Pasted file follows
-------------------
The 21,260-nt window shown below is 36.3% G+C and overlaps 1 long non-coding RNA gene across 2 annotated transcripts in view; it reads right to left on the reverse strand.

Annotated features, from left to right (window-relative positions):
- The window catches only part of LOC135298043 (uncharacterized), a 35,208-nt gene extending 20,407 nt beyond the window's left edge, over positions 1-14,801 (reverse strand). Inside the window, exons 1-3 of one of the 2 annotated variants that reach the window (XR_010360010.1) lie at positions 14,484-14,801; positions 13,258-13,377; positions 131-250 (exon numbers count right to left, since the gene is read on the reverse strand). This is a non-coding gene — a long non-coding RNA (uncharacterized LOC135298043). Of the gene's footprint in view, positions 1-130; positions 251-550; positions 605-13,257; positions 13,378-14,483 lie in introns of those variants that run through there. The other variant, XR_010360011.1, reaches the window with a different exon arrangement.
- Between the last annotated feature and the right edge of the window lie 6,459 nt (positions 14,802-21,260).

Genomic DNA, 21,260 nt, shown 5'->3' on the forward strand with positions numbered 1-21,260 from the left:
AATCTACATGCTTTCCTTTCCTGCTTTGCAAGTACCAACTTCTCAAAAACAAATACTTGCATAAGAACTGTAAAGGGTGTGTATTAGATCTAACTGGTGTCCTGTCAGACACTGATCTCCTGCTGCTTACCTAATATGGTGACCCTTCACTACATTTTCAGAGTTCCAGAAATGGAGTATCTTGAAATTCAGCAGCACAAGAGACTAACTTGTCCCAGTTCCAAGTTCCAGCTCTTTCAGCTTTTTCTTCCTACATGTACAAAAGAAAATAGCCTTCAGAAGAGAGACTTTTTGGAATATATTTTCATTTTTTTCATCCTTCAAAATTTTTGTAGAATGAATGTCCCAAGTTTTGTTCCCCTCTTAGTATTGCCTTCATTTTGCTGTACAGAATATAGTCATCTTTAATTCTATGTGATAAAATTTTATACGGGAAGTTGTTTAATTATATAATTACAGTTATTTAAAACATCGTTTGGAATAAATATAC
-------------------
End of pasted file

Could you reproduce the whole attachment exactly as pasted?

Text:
The 21,260-nt window shown below is 36.3% G+C and overlaps 1 long non-coding RNA gene across 2 annotated transcripts in view; it reads right to left on the reverse strand.

Annotated features, from left to right (window-relative positions):
- The window catches only part of LOC135298043 (uncharacterized), a 35,208-nt gene extending 20,407 nt beyond the window's left edge, over positions 1-14,801 (reverse strand). Inside the window, exons 1-3 of one of the 2 annotated variants that reach the window (XR_010360010.1) lie at positions 14,484-14,801; positions 13,258-13,377; positions 131-250 (exon numbers count right to left, since the gene is read on the reverse strand). This is a non-coding gene — a long non-coding RNA (uncharacterized LOC135298043). Of the gene's footprint in view, positions 1-130; positions 251-550; positions 605-13,257; positions 13,378-14,483 lie in introns of those variants that run through there. The other variant, XR_010360011.1, reaches the window with a different exon arrangement.
- Between the last annotated feature and the right edge of the window lie 6,459 nt (positions 14,802-21,260).

Genomic DNA, 21,260 nt, shown 5'->3' on the forward strand with positions numbered 1-21,260 from the left:
AATCTACATGCTTTCCTTTCCTGCTTTGCAAGTACCAACTTCTCAAAAACAAATACTTGCATAAGAACTGTAAAGGGTGTGTATTAGATCTAACTGGTGTCCTGTCAGACACTGATCTCCTGCTGCTTACCTAATATGGTGACCCTTCACTACATTTTCAGAGTTCCAGAAATGGAGTATCTTGAAATTCAGCAGCACAAGAGACTAACTTGTCCCAGTTCCAAGTTCCAGCTCTTTCAGCTTTTTCTTCCTACATGTACAAAAGAAAATAGCCTTCAGAAGAGAGACTTTTTGGAATATATTTTCATTTTTTTCATCCTTCAAAATTTTTGTAGAATGAATGTCCCAAGTTTTGTTCCCCTCTTAGTATTGCCTTCATTTTGCTGTACAGAATATAGTCATCTTTAATTCTATGTGATAAAATTTTATACGGGAAGTTGTTTAATTATATAATTACAGTTATTTAAAACATCGTTTGGAATAAATATAC